Grand Slam Tennis • Page 2

The humble pie edition.  

As a means to encourage repeat play, your budding pro will be awarded extra points in their star rating as a reward for success, starting off at zero and rising in half-star increments up to a maximum of five. It's never explained how exactly this translates into making your player better, and as such the allure of slogging through the career mode diminishes fairly quickly, when one-off matches can be just as much fun anyway.

But as is generally the case with sports games, playing Grand Slam Tennis against a human is where it's at, and happily it's possible to get an online game going in a matter of seconds. Matches are remarkably tense affairs, pleasingly lag-resistant, and a second player can join you on your machine if you fancy some doubles action. Getting matches going against a friend is also straightforward, with the ability to either add buddies linked to your EA Sports account, or those already stored on your Wii friends list. Simple, seamless, quick to connect, and great fun.

Matches can be ranked or unranked, although you'll have to go through the slightly irksome process of signing up for an EA account and all the fun that goes with that to actually play ranked matches. If you do, then you can establish a bona-fide worldwide singles rank and work on becoming top dog - something far more interesting than trawling through offline single player matches, as fun as they can be.

If you're after simple offline multiplayer thrills, though, you're not short of party game options. For example, you can indulge in games where drop and lob shots are worth double points, or tag-team games where you take it in turns to win the point during the rally. Others set time limits, where the player with the most points after two minutes wins. And so on. It's all fairly perfunctory stuff, but it's there if you fancy bending the rules for kicks.

As you might expect from EA, 23 of the game's major stars have been licensed, and it's these pros that you'll be facing throughout. But unlike most other tennis titles, the focus isn't entirely on the current crop. So alongside the likes of Andy Murray, Roger Federer, Rafael Nadal and Serena Williams, you get old stagers like Bjorn Borg, Pete Sampras, Boris Becker, John McEnroe, Martina Navratilova and Pat Cash popping up for another crack at Wimbledon. Impossible, obviously, but it adds an undeniable allure to the game to be able to play against the stars of the past as well as the latest and greatest.

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Missed!

Another interesting decision is the caricatured cartoony visuals, which are somewhat in-keeping with the Wii's cuddly family-friendly appeal, and make a pleasant change from the ultra-realism served up in all competing tennis games. The animation is slick, and the attention to detail is subtle and surprising - as is the hilarious petulance the players display when things go against them. It will be interesting to see if EA sticks with this for the other versions when they turn up.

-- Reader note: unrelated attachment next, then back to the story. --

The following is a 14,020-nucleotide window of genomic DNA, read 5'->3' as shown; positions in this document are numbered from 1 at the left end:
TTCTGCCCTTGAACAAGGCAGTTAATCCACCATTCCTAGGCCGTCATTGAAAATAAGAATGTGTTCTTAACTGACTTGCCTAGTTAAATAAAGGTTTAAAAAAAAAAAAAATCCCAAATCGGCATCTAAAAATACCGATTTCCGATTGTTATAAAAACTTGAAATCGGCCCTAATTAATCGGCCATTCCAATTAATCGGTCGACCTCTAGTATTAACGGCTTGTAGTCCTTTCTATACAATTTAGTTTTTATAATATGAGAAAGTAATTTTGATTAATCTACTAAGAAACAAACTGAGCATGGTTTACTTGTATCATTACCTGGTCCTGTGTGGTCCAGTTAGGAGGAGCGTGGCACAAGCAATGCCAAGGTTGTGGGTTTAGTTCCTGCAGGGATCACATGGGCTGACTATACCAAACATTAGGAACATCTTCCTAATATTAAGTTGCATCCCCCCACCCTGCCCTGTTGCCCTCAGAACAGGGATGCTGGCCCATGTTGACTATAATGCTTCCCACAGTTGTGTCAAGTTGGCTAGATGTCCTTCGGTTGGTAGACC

The biggest issue people are going to have with Grand Slam Tennis in its launch phase is shelling out GBP 20 a pop for MotionPlus units to unlock the obvious multiplayer potential it has. While online is a great way to enjoy the game, there's nothing quite like taking on a friend in the same room as you. And if you're hoping for local doubles action, well... that's one hell of an investment for a tennis title. Right now, you're either going to have to spend the money to find out, or hope that your friends are willing to part with the extra cash for the slightly-better-value bundled versions. In these early days of the WMP, such issues are going to be moot for many.

And in Grand Slam Tennis's case, they may be entirely moot, for this is a game which absolutely requires a WMP to unlock its potential. Despite our initial - and entirely incorrect - reservations and problems with Grand Slam Tennis, our re-assessment of EA's new brand couldn't really contrast more heavily. Far from being "crippled by unintuitive controls", the reality is that it's beautifully intuitive, and just about shades Virtua Tennis 2009 on Wii by simply having a more satisfying feel to it. It might feel a little lightweight as an all-round package, but as a multiplayer game it's hard to top. It's a close-run thing, but as far as tennis titles go right now, this sits right at the top of the pile, and is a cracking advert for the Wii MotionPlus.

8 /10

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Kristan Reed

Kristan Reed

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Kristan is a former editor of Eurogamer, dad, Stone Roses bore and Norwich City supporter who sometimes mutters optimistically about Team Silent getting back together.

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